So I had good reason to wonder why she was packing the swatches. I asked where we were going.
“Paint store. We’re going to look at some chips.”
“Why am I coming?”
“You ever carry cans of paint? They’re heavy. You’ll see what I mean.”
Once we arrived at the paint store we paced slowly up and down an aisle of a thousand cards of paint chips, the ones that each show five different shades of virtually the same hue, though each with a different—and wholly imaginative—name.
“Oh, I like this one,” she said.
I looked at the card she was holding. “Which?”
“This one,” she said, pointing to the final chip on the card. “Dusty Rose.”
“Sure, why not.” I didn’t want to make this last any longer than it had to.
“Hmm,” she said, “Sounds like a hooker.”
“Heh. Or maybe hooker perfume.”
“Or a Willie Nelson biopic.”
Back up through “Chantilly Lace,” to “Honeysuckle,” past “Peach Surprise,” and even all the way up to “Wild Melon” we pored through each of those cards, exchanging commentary on their slutty names or just saying them aloud and chuckling.
Before we got too out of hand she settled on Eggshell, which we both agreed looked awfully nice and sounded respectable.
Aside from the wreckage wrought by me, my brother, and the family pets, my mother was a big reason why they were remodeling the house: She wanted a new fireplace. Ours was both difficult to light and irretrievably stuck in an early ‘70s aesthetic with its rough-hewn brick ledge and ornate carved mantel. She wanted something with a glass front. And that had some of those gas logs. An austere, simple, modern fireplace.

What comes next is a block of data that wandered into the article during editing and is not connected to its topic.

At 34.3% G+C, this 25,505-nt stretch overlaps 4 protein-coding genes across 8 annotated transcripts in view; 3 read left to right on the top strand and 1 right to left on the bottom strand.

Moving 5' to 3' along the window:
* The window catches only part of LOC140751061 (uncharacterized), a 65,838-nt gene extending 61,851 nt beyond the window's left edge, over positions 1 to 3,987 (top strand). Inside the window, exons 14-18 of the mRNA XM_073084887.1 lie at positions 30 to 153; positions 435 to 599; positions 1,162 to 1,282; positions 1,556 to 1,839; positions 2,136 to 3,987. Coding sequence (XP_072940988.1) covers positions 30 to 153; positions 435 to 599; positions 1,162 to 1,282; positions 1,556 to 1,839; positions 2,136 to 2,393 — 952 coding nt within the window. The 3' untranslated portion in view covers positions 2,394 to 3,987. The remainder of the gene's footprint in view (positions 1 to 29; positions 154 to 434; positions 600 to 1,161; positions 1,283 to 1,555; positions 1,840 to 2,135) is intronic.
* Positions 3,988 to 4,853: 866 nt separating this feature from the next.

Once work started on the living room, however, the foreman told the carpenter to start building something new based on an idea he’d had—something that would really spice up the fireplace my parents had already designed. His plans showed that it would now stick out further into the room and, based on the rough sketch he’d done, appeared to feature some ornate woodwork as well. My father stepped in to tell him this wasn’t what they’d originally planned on, so thanks but no thanks.
“Oh, but this’ll be so much better, you’ll see.”
“But it’s not what we want…”
“If you don’t like it, we don’t have to keep it!”
“But it’s going to cost…”
“Don’t worry! I’ll make it up to you!”
And so my father called the owner of the construction company, who was the foreman’s dad, and explained his concern. The owner came by the house, and, as owner and father, addressed the foreman as both foreman and son. He worked through the situation not by explicating my father’s complaint or shaming him, but by treating his son’s authority as foreman with respect. The two of them eventually came to an agreement that the original plan really was the superior one, and, as they explained it to my dad, it was because of fission, or heat loss, or something.
That evening after dinner my father explained to my mother and me how impressed he was with the way the owner handled the conflict so everyone came away feeling like a winner.
My mother lit a cigarette and exhaled. “Well, he’s lucky he didn’t cut one piece of wood. or I would’ve beat him senseless with it.”